Amid all the recent Times stories about marital hazards posed by the fairer sex (John Tierney on women and mate-poaching; a story from Natalie Angier on how women in Tanzania are dedicated serial-monogamists, dropping one man for another), it was perhaps easy to miss a quieter, more poignant dispatch from the U.K.: The husband in Britain’s longest-lasting marriage died last week. His name was Frank Milford, he was 101 years old, and he was married to Anita, also 101, for 81 years. According to the British papers, the couple met and spent their entire married life in Plymouth, where they produced two children and survived two German bombs.
The couple had already achieved a certain level of fame. Given the extreme pervasiveness of divorce, it’s hardly surprising that the epic length of their union would make headlines. In the last few years, the British papers carried a number of stories trying to divine how on Earth they managed to make it work for so long. (“The Secret of Our 78-Year Marriage? Argue Every Day,” said one headline from three years ago.) But in dwelling on their 81-year marriage, the papers were obscuring the other—and far more remarkable—statistical fact: That a man born in 1908 lived to be over 101, and that the woman he asked to be his wife did the same. According to British census figures, his life expectancy was 49; hers was 53.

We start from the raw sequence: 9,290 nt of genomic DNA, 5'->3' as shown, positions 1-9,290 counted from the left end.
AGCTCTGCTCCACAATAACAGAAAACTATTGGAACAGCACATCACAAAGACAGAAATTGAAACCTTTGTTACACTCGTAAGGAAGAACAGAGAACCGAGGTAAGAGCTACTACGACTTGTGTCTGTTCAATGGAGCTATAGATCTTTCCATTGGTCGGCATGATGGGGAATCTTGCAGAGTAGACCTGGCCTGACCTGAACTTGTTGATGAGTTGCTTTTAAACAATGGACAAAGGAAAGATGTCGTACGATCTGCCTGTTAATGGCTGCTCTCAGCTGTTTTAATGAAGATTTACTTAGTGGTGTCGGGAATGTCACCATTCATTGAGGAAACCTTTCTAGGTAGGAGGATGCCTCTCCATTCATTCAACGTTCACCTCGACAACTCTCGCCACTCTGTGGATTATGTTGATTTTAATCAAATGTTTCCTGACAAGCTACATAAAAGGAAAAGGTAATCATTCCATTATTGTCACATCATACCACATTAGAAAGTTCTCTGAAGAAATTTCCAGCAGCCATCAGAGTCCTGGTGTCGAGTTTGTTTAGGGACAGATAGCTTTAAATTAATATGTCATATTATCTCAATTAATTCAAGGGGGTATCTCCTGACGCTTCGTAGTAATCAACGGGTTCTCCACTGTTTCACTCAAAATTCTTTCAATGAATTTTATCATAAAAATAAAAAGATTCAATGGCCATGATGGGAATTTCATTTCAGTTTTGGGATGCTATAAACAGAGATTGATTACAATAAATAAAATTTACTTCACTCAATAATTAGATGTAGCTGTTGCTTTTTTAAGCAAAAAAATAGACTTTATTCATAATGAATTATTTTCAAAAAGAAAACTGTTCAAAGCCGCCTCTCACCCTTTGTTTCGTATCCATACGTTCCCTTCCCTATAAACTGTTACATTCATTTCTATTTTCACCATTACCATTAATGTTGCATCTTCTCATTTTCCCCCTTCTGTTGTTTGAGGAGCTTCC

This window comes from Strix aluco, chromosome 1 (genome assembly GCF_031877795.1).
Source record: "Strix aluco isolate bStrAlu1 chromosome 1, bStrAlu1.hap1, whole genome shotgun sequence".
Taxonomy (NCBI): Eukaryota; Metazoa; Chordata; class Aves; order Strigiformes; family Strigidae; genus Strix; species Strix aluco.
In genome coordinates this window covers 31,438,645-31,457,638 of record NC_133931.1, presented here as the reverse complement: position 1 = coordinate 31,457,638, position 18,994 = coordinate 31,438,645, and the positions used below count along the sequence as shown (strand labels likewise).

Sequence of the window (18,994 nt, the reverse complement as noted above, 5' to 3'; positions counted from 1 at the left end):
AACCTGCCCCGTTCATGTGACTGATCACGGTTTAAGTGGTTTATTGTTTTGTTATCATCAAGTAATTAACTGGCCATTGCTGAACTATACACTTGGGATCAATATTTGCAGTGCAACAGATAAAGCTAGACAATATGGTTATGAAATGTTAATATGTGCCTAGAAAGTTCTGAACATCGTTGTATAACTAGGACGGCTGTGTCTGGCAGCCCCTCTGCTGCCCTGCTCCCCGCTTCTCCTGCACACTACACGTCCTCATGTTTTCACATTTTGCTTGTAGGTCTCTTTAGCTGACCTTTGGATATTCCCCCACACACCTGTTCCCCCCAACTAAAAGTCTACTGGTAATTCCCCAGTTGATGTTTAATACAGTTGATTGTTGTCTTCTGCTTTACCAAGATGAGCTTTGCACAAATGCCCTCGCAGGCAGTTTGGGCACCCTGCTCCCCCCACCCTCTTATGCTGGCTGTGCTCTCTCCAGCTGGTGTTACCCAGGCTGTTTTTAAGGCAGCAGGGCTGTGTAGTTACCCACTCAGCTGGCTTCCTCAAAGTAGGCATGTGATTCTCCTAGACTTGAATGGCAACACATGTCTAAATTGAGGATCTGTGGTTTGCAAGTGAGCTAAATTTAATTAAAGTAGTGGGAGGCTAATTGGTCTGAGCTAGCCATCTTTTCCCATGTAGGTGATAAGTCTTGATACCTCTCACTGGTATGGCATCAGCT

“If you told me they were siblings, it’d be less striking,” says Jacob S. Siegel, a retired Census Bureau demographer who specializes in human longevity. “Healthy people do tend to select healthy people as partners,” he notes. “And there’s good evidence that marriage promotes longevity. But any single individual lasting to 100 is already unusual. Centenarians tend to be people who both weathered the environmental storms of their lives successfully and have lucky genes. And this appears to be the case for both of them.”
Just how rare is a marriage between centenarians? Using the Social Security Administration’s actuarial tables from 1910 (the closest year to Mr. Milford’s cohort for which there’s good data), Siegel walks me through a calculation to find out. The chance of a man born in 1910 surviving to 101 years old is .133 percent, and the chance of a woman doing the same is .801 percent. If you multiply these two figures, you get the probability of a marriage between two such people: roughly one-thousandth of a percent (.00106533, to be precise).
No one thinks of these numbers, of course, when they’re just a young buck of 18, chatting with a pretty girl at a YMCA dance, the context in which Mr. Milford met his wife. But the fantasy of living peaceably into the golden years with one’s spouse is as old as the written word, enshrined perhaps nowhere so beautifully as Ovid’s Metamorphoses, when Baucis and Philemon ask Zeus to make sure that when one of them dies, the other goes as well. And so they get their wish: At the moment they pass, the two turn into intertwining oak and linden trees. Mrs. Milford is still alive, but Mr. Milford’s hand was entwined with hers when he died—and as these things go, that’s pretty much as close as us mere mortals will come to the stuff of myth.